([No] Blues) Traveller

I thought I should post a little update about the Cricket in flight since I got such great advice from everyone. Cricket is a flying champ!

First of all, the plane we went on was smaller than we are usually on, only 13 rows of two seats. Pretty small. When we got to the gate, carrying the car seat in hopes of a free seat, we were advised by the surly agent that the flight was fully booked. "No chance of the bulkhead then?" I asked.

"I told you: We're fully booked."

Northwest really wins on customer service sometimes, eh? We got on the plane while those around us eyed with a mixture of disdain and suspicion. Cricket was getting a little kvetchy since it was time to nap. The man sitting across from us was the ray of light though, telling me how Cricket would be okay as long as I nursed him, and that this was easiest time to fly with kids, and all about this two kids and one on the way. I really liked him. I wanted to take him home with us.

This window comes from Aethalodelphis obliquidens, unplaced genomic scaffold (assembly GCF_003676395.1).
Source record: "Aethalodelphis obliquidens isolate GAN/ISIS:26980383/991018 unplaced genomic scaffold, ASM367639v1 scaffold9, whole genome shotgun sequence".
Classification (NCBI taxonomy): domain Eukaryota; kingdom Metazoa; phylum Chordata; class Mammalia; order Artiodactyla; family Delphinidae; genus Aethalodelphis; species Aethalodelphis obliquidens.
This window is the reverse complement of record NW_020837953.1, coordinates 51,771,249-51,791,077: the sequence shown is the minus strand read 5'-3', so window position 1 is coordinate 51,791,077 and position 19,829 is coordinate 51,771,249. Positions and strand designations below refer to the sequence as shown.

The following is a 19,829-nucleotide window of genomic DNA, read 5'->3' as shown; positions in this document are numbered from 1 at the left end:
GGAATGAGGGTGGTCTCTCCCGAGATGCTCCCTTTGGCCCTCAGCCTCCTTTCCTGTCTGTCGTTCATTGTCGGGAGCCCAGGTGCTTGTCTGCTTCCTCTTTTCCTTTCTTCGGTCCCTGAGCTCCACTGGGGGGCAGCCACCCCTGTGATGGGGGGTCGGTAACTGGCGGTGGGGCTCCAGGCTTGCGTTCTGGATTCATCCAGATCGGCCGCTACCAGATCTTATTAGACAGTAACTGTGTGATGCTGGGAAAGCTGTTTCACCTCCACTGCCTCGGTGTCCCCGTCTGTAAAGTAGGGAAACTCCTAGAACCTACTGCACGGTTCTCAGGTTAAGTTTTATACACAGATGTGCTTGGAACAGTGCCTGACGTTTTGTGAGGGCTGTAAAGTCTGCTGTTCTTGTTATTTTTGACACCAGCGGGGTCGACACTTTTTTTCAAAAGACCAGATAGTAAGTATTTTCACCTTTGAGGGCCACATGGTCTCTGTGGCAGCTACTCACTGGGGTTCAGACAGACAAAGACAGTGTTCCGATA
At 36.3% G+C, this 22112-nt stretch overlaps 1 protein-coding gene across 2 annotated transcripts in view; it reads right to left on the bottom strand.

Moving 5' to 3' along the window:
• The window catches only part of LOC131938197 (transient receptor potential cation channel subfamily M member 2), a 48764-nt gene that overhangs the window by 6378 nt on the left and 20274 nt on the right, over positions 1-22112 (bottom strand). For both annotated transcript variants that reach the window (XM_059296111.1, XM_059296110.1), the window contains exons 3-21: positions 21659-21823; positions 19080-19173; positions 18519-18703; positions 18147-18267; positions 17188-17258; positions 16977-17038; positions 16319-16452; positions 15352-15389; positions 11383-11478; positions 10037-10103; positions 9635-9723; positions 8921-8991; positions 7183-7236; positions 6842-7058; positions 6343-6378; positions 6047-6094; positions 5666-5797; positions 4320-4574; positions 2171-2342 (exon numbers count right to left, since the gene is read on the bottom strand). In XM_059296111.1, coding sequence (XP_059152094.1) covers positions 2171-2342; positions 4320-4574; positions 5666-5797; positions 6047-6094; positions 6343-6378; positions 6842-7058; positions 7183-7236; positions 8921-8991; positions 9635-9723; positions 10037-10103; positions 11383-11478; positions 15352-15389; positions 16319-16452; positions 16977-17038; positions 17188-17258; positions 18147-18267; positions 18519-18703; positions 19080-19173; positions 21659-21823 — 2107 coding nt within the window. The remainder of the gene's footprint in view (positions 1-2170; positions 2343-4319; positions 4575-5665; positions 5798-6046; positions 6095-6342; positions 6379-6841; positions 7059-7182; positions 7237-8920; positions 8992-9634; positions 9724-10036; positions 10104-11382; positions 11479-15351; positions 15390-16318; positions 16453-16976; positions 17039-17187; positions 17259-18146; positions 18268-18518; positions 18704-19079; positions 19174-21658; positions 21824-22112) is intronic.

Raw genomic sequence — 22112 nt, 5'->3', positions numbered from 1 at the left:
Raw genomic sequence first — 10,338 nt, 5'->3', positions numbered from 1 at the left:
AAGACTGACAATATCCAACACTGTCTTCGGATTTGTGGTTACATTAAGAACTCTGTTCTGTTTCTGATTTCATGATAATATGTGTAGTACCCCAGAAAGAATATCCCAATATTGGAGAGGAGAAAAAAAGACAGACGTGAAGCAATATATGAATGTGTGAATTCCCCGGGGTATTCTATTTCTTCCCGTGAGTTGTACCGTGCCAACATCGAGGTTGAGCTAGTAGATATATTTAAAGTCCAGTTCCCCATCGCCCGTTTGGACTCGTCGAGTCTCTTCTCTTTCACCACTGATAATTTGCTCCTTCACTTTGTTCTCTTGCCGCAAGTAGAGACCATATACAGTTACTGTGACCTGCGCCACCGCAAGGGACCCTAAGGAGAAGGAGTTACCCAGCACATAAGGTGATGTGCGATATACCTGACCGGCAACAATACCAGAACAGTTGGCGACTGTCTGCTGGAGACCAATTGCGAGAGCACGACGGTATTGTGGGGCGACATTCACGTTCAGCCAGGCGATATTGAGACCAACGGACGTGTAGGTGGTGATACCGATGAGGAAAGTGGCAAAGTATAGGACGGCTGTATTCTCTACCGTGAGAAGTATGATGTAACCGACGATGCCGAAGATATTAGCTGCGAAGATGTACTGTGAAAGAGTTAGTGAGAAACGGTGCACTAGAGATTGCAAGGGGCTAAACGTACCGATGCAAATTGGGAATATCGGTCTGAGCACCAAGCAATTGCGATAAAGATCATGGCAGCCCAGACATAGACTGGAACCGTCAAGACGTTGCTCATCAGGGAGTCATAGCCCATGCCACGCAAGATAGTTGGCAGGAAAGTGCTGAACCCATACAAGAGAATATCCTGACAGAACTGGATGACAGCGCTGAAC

And then we pushed back from the gate and I started with the breast. I was a little worried I was premature since there was a line-up for take off, but it was perfect. He nursed himself to sleep, and sleep he did, all the way to the gate in Charleston. At that point, all those around us who cast the evil on when we embarked, remarked upon how cute and good he was as they disembarked. Trial by fire, what?

I tried to make nice with the air hostess the whole trip, the same pleasant lady who told me the Flight. Was. Fully. Booked. At one point, I asked if she pronounced her name "Sha-von"; she said yes and then I chirped, "Oh! That's a real Irish name!" She glared at me and said, "Yes, I know. But I don't spell it like they do." Listen, lady, I'm the they you poo-poo. I decided she was hopeless. All that worrying about Cricket and his possible unpleasantness, and really my biggest hassle was obnoxious flight personnel.